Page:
Circuitry inspired by prime numbers creates chaotic signals : Page 2 of 3

May 23, 2019 //By Jean-Pierre Joosting
Circuitry inspired by prime numbers creates chaotic signals
A small, efficient device that generates "chaotic signals" and is suitable for emerging applications such as realizing wireless networks of sensors has been developed by researchers at Tokyo Institute of Technology.

The research team started from the idea that cycles that have periods set by different prime numbers cannot develop a fixed phase relationship. Surprisingly, this principle seems to have emerged in the evolution of several species of cicadas, whose life cycles follow prime numbers of years, to avoid synchronizing with each other and with predators. For example, if one tries to "tie together" oscillators with periods set to the first three prime numbers (3, 5 and 7), the resulting signals are very complicated and chaos can readily be generated (Figure 1).

The simple idea underlying the design of the circuit is linking together some ring oscillators having lengths equal to the smallest odd prime numbers, such as 3, 5 and 7 (top). Even a simple sum between sine waves having such periods yields a complicated-looking signal (bottom), but the interactions between real oscillators lead to a much richer scenario. Image courtesy of Ludovico Minati.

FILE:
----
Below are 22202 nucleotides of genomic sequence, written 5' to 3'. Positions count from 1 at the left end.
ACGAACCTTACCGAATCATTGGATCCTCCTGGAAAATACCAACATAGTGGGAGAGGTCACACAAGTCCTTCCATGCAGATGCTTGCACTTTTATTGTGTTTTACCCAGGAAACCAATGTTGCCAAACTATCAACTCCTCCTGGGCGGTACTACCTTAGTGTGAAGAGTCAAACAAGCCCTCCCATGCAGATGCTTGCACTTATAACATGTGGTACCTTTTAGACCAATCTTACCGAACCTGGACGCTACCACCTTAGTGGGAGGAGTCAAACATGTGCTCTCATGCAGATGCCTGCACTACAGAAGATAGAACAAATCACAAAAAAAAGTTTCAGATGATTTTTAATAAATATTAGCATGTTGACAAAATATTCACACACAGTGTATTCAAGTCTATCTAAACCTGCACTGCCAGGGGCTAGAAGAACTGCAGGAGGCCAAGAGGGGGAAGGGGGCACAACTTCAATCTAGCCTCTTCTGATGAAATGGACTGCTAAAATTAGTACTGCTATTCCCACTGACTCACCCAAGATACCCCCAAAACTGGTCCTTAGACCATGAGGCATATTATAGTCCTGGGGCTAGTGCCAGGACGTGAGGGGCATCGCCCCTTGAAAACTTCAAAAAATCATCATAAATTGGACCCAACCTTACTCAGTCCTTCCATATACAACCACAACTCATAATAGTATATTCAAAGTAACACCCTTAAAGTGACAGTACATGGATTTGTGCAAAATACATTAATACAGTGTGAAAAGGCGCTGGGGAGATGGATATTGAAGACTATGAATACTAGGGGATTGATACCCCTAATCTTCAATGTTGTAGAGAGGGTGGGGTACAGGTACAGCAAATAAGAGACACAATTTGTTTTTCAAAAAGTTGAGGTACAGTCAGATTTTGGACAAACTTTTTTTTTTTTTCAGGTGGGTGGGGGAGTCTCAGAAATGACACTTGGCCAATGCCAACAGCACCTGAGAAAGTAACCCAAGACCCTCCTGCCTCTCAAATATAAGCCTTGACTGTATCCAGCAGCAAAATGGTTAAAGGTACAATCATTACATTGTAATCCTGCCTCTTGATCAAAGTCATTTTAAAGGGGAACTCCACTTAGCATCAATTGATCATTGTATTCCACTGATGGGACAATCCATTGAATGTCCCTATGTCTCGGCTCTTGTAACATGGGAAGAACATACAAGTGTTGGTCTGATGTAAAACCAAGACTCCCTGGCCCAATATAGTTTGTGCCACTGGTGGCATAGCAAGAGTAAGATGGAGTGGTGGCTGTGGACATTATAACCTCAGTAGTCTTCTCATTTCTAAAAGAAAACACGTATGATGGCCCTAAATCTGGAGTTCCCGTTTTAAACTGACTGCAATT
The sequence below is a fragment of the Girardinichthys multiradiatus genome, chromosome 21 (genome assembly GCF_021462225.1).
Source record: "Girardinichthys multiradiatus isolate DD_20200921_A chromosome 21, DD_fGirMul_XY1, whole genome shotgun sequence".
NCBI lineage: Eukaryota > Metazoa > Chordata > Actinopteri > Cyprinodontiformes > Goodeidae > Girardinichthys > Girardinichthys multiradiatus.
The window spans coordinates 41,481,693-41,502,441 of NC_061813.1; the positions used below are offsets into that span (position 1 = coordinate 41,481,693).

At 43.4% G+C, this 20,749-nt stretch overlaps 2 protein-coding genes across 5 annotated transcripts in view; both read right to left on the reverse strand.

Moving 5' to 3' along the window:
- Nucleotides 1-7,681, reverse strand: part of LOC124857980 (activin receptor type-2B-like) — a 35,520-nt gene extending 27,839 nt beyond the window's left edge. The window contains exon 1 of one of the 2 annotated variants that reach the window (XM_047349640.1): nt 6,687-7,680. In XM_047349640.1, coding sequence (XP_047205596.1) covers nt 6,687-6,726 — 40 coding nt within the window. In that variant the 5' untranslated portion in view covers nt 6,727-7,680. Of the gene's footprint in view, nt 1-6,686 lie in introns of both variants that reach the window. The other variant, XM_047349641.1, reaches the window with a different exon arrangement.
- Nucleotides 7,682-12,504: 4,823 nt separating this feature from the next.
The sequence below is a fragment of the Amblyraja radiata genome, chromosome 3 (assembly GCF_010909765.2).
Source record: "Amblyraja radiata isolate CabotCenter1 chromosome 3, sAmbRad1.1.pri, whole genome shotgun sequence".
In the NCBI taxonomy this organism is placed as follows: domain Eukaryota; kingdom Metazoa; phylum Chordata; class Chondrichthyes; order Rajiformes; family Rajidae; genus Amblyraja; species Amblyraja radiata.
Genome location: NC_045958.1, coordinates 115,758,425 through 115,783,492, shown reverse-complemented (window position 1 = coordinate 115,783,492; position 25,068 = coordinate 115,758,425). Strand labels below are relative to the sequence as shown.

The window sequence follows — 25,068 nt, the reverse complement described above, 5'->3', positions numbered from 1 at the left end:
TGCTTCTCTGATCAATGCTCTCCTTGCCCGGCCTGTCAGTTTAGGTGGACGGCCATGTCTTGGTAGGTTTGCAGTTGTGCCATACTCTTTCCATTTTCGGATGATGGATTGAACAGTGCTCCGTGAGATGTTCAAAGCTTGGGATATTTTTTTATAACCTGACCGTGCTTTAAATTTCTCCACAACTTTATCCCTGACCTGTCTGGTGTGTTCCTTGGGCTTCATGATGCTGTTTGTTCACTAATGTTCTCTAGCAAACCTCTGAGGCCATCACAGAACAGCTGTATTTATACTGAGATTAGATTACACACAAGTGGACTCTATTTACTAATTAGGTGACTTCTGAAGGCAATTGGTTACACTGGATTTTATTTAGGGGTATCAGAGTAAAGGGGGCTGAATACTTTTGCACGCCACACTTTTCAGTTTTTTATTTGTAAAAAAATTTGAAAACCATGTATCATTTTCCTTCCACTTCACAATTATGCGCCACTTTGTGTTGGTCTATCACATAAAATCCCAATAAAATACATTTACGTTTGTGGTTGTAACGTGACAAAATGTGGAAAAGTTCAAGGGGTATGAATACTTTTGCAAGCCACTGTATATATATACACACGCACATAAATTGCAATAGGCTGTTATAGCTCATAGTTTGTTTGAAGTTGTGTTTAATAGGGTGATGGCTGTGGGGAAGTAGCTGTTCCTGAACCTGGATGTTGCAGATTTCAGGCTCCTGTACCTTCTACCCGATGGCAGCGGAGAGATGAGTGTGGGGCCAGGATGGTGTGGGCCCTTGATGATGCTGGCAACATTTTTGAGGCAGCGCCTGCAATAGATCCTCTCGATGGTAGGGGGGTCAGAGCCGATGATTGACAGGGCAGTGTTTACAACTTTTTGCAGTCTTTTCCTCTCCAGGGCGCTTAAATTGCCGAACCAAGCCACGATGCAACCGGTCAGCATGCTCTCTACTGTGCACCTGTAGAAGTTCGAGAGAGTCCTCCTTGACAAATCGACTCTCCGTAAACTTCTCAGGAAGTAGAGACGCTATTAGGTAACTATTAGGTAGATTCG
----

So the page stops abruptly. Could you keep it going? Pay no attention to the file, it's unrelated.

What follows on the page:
The design started from the most traditional oscillator found in integrated circuits, called the "ring oscillator," which is small and does not require reactive components (capacitors and inductors). Such a circuit was modified so that the strengths of ring oscillators having three, five and seven stages could be controlled independently, along with the tightness of their linkages. The device could generate chaotic signals over a wide frequency spectrum, from audible frequencies to the radio band (1 kHz to 10 MHz).

"Moreover, it could do so at a rather low power consumption, below one-millionth of a watt," explains Dr. Hiroyuki Ito, head of the laboratory where the prototype was designed.

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